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My friend's drone battery charger is dead. I want a charger for battery, only problem is that I don't know how to do it. I tried to make one using voltage divider, but I don't know to to do all the calculations. Here are the specifications that I need:

Input is USB(5v) and at the output I need 4.2V 400mA.

The battery is LiPo 3.9v 390mAh 1.44w.

I don't have any advanced transistors or voltage limiters at my disposal, and the closest electronics shop is pretty far away. I would order one from ebay, but it takes more then a month to get to me. So if any one can help me, I would be very thankful!

Oh, and about that voltage divider, I can get 4.2V at output, but I don't know to to calculate current flow, so I get small current at output, and I'm having heat problems with R1. I think I used 10 Ohm for R1, and 52 Ohm for R2.

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  • \$\begingroup\$ If you are dividing voltage, always use high ohm resistors because it limits the current which flows through the resistors and decreases the heat, so use 10k ohm and more. To regulate the output current you have to either know the input resistance, which is dynamic in your case, so you can't dimension this with resistors. The simple way would be to buy a step down regulator like the LTC3619B and the components for it. \$\endgroup\$ – Eggi Aug 2 '16 at 8:41
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    \$\begingroup\$ Buy a proper LiPo charger. This will extend battery life, extend your life, work better in any conceivable way. There is absolutely, definitely no way you can safely and properly charge a LiPo battery with resistors and a USB bus. \$\endgroup\$ – Vladimir Cravero Aug 2 '16 at 8:45
  • \$\begingroup\$ also i recommend to look into the charger, maybe you can see the defect component and replace it. \$\endgroup\$ – Eggi Aug 2 '16 at 8:46
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    \$\begingroup\$ @G.Kner: "... always use high ohm resistors because it limits the current ... so use 10k ohm and more." 10k on 1 V (the voltage across the resistor) = 0.1 mA. A 390 mAh battery will take at least 3900 h = 23 weeks to charge. This is not good advice and it's not the way we build battery chargers. Your other comment is better. \$\endgroup\$ – Transistor Aug 2 '16 at 8:48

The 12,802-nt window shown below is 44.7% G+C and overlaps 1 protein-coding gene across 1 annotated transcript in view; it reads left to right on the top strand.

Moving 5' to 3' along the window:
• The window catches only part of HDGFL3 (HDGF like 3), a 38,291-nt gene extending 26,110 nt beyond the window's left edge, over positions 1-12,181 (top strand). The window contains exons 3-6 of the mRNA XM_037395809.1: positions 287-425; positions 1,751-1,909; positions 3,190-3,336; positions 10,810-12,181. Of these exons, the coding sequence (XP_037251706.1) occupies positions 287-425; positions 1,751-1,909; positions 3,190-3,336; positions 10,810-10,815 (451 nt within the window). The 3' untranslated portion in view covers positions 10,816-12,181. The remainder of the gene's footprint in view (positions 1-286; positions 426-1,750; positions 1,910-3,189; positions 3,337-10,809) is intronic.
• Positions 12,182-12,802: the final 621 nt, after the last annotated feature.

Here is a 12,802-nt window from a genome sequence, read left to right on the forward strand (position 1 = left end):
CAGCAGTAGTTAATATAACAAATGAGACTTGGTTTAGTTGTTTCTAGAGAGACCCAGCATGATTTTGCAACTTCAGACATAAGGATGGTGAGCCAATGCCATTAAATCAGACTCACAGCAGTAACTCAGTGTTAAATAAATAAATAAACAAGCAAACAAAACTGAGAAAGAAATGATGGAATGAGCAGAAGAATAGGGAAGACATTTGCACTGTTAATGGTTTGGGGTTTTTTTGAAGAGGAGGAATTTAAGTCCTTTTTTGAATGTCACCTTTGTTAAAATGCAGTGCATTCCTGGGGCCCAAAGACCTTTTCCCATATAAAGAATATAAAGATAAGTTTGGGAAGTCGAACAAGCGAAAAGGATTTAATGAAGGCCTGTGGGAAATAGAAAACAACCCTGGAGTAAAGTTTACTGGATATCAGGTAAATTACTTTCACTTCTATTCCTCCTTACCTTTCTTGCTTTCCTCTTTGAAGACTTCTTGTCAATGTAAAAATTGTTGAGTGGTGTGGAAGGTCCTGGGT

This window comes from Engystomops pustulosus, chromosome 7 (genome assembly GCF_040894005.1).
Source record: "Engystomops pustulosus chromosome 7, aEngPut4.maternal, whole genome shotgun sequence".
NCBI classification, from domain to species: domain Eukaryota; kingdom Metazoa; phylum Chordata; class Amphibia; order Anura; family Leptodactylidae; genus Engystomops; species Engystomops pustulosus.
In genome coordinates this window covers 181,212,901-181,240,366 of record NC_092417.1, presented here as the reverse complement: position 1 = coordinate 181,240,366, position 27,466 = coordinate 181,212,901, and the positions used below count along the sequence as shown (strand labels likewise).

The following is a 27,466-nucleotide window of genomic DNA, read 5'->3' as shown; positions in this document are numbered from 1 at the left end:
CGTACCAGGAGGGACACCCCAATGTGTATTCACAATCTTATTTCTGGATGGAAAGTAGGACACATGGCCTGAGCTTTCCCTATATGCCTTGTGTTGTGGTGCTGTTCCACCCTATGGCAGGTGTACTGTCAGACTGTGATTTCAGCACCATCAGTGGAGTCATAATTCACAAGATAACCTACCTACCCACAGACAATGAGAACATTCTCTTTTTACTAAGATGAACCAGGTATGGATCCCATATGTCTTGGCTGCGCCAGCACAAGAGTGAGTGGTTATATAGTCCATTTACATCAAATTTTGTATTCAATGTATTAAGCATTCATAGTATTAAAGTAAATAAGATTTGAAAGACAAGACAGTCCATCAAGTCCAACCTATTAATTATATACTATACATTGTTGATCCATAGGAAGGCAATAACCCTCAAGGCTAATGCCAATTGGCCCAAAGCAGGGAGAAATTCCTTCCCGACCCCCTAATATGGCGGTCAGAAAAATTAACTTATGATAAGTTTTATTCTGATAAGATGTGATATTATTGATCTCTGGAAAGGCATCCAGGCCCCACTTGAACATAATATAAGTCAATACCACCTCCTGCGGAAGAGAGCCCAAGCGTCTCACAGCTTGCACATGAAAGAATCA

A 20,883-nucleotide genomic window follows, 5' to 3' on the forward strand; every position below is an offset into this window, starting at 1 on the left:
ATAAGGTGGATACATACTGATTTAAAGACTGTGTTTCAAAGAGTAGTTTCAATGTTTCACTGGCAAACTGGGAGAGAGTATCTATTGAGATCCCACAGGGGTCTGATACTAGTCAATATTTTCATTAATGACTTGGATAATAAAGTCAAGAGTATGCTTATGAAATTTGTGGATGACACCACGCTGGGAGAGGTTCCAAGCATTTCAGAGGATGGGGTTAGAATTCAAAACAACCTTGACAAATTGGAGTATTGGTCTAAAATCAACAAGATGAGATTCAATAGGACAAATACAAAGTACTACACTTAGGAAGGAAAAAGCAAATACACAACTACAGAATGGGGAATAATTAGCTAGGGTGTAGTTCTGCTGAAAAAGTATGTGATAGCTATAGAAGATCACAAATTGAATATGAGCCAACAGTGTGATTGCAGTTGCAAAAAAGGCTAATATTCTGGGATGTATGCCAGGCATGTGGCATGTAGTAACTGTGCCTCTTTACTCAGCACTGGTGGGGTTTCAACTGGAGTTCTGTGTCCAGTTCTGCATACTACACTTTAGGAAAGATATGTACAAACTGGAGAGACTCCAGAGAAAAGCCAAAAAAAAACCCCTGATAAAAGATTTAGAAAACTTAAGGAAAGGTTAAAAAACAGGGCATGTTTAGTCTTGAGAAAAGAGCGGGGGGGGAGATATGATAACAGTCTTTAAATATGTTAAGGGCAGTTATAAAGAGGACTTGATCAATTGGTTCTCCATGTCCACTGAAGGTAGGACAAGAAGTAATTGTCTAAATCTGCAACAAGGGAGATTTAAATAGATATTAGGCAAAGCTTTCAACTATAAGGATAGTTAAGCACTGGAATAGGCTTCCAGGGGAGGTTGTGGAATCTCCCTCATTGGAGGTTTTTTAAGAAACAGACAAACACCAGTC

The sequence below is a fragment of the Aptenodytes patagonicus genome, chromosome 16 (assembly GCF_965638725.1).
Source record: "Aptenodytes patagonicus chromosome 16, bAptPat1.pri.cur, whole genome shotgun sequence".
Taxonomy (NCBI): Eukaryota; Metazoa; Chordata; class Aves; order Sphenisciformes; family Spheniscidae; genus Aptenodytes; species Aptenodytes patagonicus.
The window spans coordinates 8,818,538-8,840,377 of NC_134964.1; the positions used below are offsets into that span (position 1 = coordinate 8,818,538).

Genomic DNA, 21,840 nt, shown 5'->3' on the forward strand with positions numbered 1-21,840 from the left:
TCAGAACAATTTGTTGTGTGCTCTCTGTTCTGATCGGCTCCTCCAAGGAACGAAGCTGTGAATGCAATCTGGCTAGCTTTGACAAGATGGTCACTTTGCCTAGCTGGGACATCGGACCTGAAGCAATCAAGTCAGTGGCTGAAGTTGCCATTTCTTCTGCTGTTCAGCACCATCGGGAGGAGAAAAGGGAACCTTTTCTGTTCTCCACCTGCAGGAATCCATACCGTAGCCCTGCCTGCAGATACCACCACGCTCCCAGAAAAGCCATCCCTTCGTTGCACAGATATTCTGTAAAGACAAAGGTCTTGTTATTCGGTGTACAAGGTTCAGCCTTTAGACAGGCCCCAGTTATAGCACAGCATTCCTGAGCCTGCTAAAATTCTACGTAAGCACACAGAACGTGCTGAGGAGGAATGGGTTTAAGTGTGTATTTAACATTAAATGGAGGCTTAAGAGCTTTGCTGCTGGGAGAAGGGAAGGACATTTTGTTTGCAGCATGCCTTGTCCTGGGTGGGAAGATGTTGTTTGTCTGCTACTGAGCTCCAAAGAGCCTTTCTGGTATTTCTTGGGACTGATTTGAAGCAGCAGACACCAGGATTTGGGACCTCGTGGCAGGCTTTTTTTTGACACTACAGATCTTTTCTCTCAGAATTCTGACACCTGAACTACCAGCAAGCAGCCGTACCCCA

• \$\begingroup\$ Thanks for the answers. I know that I can't make top class charger with this components, I'm only looking for alternative that will last for about one month. That is, until charger arrives from ebay. The problem in original charger is in IC, but it dosen't have part number on it. \$\endgroup\$ – Razzor Aug 2 '16 at 8:49
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The charging requirements for a Lipo battery are pretty simple:-

  1. Current must be limited to the maximum rate specified for that battery, usually ~1C which is the same as the battery's capacity (390mA in your case).

  2. Voltage must be limited to a maximum of 4.2V per cell, by reducing the charging current when the voltage reaches 4.2V.

You don't need a fancy charge controller to do this. Just limit the current with a resistor in series, and monitor the battery voltage during charging. Stop charging when it reaches 4.2V. This will get about 80% charge into the battery - enough to fly the drone. If you limit current to less than 1C then the battery will get more charge by the time it reaches 4.2V, but take longer to do so.

WARNING: you must not let the battery voltage go above 4.2V, or it will explode and set fire to everything around it! This is why a lipo charge controller is mandatory. If you do it manually then you are the charge controller, and it is your fault if the battery explodes.

So what resistor value do you need? During charging the battery voltage will raise from ~3.7V to 4.2V. The resistor must drop the difference between the battery voltage and the power supply voltage. So 5V - 3.7V = 1.3V, / 0.39A = 3.3Ω. As the voltage rises to 4.2V the current will reduce to 5V-4.2V = 0.8V, / 3.3Ω = 0.24A.

But perhaps you only have a 10Ω resistor? In that case the charging current will vary from 130mA to 80mA, and the battery will take about 4 hours to charge. During this time you must regularly check the voltage to make sure it doesn't go above 4.2V - or the battery will explode! Now you see the advantage of using a proper lipo charge controller.

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LIon and LiPo Batteries are not charged with a simple voltage applied to them. Typically these batteries have two charge phases, a constant voltage phase and a constant current phase. Most of the energy is stored into the cells during the constant current phase. This means you cannot (and must never) directly connect a Lithium cell directly to a power supply, you need a battery management IC. (ti and liniear make some easy(ish) to use ones) In the case of a battery module for a product such as your drone the only realistically viable option is to buy a replacement charger from the OEM, especailly if you consider the warranty of your battery and drone.

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